The righteous Israelites in the Old Testament trusted God and loved Him because He had promised to take care of them. God proved Himself by rescuing them from slavery and forging them into a nation. The righteous Jew responded by an inward as well as outward obedience to the Ten Commandments. In the New Testament, God proved Himself with the greatest saving deed of all. He gave His own Son to die for our sins, and to pay the penalty of death demanded by the Law of Moses. For death is what the Law would have required if the judges could have read our hearts. The righteous believer today responds to Christ's sacrifice by obeying God's moral law from the heart.

Jesus died for the Jews who had broken the Ten Commandments, that is, the old covenant. Since the Ten Commandments were a full but succinct expression of God's moral law, when Jesus paid the judicial penalty of the Law, He also paid for the sins of those who were not under the Law. But here we begin to see that this sacrifice of Jesus is much more than a legal act that satisfies the judicial penalty of the Law. For Jesus established a new covenant made in His blood, a relationship based not on the fear of punishment, but on the love and gratitude we feel toward God (1 John 4:18).

The Law of Christ

The new covenant is not new in time. It was given to Abraham as we recall. The new covenant is new in its completion in Christ. God's moral demands have always been the same to those within the covenant and to those without the covenant. We must love God and we must love our neighbor as ourself. But the reference point is new. Once the righteous Jew had responded with love to the God who rescued His people from slavery. ("I am the Lord your God who brought you out of Egypt..." is the prologue to the Ten Commandments.) Now the righteous believer responds in love to the One who rescued her from death by dying in her place.

Imagine the reaction of the believing Jew who had been released from the penalty of the Law of Moses (Jesus having died in his place). For the believing Jew, this must have meant that he was freed from the penalty of God's law altogether. Certainly, Paul taught that the believer was not under law but under grace (Rom. 6:14). It was this unearned gift of God that called the believing Jew into a love-relationship with God. The Jew who put his faith in his obedience to the Law of Moses did not understand the incomparable gift that God had given him. Worse yet, he was self-righteous. He could not love other people as Jesus had loved him, because he didn't realize the depths of Christ's love.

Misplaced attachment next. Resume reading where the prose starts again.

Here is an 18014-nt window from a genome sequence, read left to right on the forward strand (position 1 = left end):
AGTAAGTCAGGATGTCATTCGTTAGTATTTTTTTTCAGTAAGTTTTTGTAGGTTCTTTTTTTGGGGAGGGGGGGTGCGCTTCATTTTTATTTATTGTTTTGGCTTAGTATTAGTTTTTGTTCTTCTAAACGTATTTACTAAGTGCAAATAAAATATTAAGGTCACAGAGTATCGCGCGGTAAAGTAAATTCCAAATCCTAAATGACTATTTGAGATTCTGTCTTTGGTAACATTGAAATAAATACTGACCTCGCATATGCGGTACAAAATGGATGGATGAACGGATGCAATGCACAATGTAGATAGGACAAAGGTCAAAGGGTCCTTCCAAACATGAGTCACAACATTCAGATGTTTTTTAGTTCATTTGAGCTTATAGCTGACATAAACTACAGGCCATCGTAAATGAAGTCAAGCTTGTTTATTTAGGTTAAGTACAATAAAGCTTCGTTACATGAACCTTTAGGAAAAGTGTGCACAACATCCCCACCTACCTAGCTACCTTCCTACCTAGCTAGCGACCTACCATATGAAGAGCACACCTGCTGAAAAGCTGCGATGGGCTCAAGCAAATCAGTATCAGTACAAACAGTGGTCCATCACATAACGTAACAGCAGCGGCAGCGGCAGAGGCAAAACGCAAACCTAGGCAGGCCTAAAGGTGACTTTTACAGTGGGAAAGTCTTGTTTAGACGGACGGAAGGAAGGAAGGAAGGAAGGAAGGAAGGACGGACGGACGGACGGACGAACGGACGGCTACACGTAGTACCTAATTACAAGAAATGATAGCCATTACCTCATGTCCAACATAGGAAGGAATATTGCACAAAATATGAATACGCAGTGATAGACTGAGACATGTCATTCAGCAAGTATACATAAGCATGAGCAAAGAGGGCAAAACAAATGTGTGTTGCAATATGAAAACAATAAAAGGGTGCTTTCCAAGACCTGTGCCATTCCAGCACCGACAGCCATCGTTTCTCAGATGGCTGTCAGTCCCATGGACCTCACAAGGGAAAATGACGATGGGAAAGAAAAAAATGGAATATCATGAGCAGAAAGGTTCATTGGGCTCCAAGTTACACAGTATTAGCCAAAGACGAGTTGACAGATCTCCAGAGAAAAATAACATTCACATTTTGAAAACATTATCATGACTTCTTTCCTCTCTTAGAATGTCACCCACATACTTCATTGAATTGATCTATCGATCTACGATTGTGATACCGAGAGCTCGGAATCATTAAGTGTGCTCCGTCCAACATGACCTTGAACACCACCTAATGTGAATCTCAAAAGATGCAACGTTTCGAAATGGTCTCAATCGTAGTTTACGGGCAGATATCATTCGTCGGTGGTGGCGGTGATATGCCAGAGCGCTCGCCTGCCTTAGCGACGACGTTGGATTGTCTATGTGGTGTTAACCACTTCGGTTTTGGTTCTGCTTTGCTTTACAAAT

The believer today is faced with a similar challenge. Can we believe that Jesus loved us so much that He died in our place? Can we believe that God has freed us from the penalty of His law? Do we look for a new law to replace the Law of Moses, or do we humbly come before God as the recipients of His free gift of forgiveness? Our answers to these questions will determine the depth of relationship we have with our holy God. Our answers will determine how much love we really have to give to others. Does that mean that the Christian can go on sinning so that grace may abound? Is it enough that Christ paid the judicial penalty of the Law of Moses? By no means! Christ died so that we might enter into a love-relationship with God. If we accept Jesus' sacrifice for ourself, we must respond with a grateful obedience. "A new commandment I give you. As I have loved you so you must love one another". "Bear one another's burdens and so fulfill the Law of Christ".